Age was no barrier for Fernie Ollinger.
Ollinger passed away in 2006 at the age of 93. But, even in the last few years of his life, he was active in several sports in Prince George. For his decades of involvement in baseball and hockey, he is being inducted into the Prince George Sports Hall of Fame as a pioneer.
Ollinger was born on Sept. 4, 1912, in Markinch, Sask., and settled in Prince George in 1949. He wasted little time making his presence felt in the city. He quickly became a driving force behind a variety of sports movements.
Through tireless effort in securing material donations, sponsorship dollars and volunteers, Ollinger was a major influence in establishing Prince George’s first PONY Baseball League in 1955. PONY baseball (Protect Our Nation’s Youth) was formed for boys who had passed the Little League age limit of 12. The league needed a home field, so Ollinger approached many businesses for material donations and sponsorship dollars. Don Paschal, from Paschal Bros. Grocery, along with Chuck Cawdell and Hermie Schloutz, organized a work party of parents, players, local merchants and city employees. Ollinger also asked the local prison warden if prisoners could help with labour. The warden agreed, as long as Ollinger could get tobacco and rolling papers donated from Kelly Douglas, which he did. Ollinger also received paint from Northern Hardware, doughnuts from Rose’s Ice Cream Shop and Coca-Cola from the Fawcetts. Soon, prisoners and Mayor Gordon Bryant were working side-by-side, putting in fence posts for the new baseball field.
As part of a fundraising campaign, Ollinger arranged to have PONY league players stand outside hotels, rooming houses and gambling houses. Players raised $800 in one day, enough money to buy fencing for the field and uniforms for each of the four teams. The field, through a combined effort, was completed in three days. Unfortunately, the first season of the PONY league, in the spring of 1955, was played indoors at the Old Arena due to consistent, heavy rain.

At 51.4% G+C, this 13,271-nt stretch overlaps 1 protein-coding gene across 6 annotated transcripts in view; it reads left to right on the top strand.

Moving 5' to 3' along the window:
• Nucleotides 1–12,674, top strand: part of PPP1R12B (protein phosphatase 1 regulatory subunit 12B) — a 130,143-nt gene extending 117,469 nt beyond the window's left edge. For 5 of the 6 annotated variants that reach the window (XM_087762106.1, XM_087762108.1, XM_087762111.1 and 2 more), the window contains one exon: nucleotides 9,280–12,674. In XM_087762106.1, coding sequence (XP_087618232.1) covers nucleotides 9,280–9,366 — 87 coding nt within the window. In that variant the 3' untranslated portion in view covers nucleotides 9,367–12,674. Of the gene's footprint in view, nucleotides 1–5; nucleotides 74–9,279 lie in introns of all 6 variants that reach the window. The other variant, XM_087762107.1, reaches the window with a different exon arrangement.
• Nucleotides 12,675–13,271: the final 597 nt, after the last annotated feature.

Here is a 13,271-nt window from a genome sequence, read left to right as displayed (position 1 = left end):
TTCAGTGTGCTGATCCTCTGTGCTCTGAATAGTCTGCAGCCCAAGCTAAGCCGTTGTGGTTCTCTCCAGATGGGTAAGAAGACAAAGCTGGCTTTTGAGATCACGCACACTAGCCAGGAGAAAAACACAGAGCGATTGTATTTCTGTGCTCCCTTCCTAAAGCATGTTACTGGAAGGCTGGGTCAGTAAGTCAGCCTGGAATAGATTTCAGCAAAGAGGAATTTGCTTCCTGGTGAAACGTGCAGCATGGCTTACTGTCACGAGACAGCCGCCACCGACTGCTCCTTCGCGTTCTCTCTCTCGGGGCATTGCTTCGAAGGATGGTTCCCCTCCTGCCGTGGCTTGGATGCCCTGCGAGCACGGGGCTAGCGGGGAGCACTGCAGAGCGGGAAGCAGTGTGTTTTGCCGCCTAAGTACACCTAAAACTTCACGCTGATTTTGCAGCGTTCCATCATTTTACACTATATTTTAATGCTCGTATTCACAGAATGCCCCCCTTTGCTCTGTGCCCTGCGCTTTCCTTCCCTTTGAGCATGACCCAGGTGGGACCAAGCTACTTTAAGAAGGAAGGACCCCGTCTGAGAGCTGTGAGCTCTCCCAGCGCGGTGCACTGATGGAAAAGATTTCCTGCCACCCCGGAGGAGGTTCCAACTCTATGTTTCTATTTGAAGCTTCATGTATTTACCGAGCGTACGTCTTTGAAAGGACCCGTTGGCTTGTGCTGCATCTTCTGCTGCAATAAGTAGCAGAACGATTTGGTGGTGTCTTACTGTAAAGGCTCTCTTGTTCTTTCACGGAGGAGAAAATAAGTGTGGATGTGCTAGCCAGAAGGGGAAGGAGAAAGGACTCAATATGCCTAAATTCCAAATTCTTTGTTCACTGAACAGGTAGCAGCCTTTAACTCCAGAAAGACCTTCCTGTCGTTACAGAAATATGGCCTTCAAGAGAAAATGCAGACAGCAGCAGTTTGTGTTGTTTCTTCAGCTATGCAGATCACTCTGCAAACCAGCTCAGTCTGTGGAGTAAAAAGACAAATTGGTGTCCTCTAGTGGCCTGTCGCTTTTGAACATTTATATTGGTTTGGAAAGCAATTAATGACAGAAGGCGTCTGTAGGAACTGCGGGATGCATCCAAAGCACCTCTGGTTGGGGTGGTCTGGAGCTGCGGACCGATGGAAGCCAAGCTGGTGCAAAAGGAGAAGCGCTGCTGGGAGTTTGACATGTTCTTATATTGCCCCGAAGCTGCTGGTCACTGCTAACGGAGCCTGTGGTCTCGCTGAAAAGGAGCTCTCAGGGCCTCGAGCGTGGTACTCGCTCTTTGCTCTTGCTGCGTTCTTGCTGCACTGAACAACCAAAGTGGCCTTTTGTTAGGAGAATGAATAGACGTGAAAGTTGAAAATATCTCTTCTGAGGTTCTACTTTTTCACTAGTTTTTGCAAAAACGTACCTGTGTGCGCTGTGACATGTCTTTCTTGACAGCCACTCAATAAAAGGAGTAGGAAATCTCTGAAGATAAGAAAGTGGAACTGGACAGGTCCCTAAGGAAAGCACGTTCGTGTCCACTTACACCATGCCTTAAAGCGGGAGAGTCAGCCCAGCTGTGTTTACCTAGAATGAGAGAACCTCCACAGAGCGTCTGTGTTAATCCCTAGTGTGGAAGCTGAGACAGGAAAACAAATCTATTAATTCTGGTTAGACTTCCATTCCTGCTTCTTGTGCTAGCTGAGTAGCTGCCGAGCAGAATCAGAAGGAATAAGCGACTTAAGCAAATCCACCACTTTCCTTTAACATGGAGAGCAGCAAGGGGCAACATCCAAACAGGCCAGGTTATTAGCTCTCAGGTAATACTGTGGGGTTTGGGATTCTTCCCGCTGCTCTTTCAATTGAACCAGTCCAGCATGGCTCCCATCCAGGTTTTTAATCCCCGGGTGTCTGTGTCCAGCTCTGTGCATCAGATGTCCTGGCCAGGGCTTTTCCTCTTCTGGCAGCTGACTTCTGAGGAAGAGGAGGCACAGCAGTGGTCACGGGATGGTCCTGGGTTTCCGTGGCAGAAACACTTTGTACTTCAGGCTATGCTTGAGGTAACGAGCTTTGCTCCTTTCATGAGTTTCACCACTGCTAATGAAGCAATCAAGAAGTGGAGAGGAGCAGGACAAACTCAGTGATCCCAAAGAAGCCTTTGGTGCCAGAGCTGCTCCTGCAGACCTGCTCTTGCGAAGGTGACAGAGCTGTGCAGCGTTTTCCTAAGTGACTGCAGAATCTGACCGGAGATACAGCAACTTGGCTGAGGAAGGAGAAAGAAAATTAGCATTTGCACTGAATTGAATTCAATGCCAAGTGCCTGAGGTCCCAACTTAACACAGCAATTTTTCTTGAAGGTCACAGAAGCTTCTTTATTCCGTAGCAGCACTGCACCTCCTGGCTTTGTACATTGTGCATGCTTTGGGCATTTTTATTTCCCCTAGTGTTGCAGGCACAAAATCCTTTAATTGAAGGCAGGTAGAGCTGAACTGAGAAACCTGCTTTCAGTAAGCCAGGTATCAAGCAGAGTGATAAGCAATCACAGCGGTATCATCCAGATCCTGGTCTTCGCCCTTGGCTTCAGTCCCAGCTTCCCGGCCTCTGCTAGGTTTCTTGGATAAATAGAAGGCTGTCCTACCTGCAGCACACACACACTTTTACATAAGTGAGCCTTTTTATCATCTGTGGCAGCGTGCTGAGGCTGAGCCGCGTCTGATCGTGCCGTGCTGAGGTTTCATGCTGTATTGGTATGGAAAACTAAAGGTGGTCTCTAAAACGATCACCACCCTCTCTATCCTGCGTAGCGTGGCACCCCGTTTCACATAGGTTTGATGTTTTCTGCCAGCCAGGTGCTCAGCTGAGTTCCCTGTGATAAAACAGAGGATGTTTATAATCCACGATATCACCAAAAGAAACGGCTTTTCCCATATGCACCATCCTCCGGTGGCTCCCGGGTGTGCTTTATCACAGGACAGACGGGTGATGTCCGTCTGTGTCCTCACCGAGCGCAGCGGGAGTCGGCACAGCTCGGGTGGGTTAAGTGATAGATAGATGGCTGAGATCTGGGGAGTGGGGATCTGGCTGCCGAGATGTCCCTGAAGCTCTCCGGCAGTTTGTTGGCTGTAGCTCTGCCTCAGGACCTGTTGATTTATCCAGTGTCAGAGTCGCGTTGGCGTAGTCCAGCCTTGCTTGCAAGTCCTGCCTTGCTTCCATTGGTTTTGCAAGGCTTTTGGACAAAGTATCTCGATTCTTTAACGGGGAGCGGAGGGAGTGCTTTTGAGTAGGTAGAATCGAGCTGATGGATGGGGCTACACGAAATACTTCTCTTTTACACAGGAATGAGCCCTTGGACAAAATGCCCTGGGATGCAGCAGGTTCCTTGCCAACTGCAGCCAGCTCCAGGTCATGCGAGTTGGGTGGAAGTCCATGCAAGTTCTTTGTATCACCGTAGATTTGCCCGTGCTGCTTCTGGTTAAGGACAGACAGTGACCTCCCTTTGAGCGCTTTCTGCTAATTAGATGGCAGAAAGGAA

Ollinger’s passion for baseball also led him outside of Prince George. He helped start the youth baseball league in Burns Lake.
Throughout the 1950s, Ollinger also served as president of Prince George Senior Men’s Baseball and the Prince George Hockey Association. He coached or formed many hockey teams in the city. During that decade, he was also involved in other major sports projects in Prince George, including the first open-air hockey rink. It had lights and players’ benches and was located on Central Street. As well, Ollinger helped establish the first indoor curling rink in Prince George. The rink, close to Connaught Hill, relied on two airplane motors to circulate its air. A full week was needed to put in four sheets of ice. Ollinger also helped build the city’s first swimming pool, on Watrous Street.
While Ollinger may have made his biggest impact on the community in the 1950s, he stayed active into his senior years. On his homestead at Mud River, he built a six-hole golf course, known as the Sunshine Valley Golf Course. Ollinger, in his 80s at the time, got Prince George youth to help out with the project. He had them picking rocks, pulling weeds and seeding fairways.
Ollinger didn’t just foster sporting environments for others. He also enjoyed participating in sports. One of his favourite pastimes was curling, and he was good at it. Ollinger was part of the Tom Carmichael rink that won the Kelly Cup men’s bonspiel in 1990. At the age of 78, Ollinger became the oldest winner of the Kelly.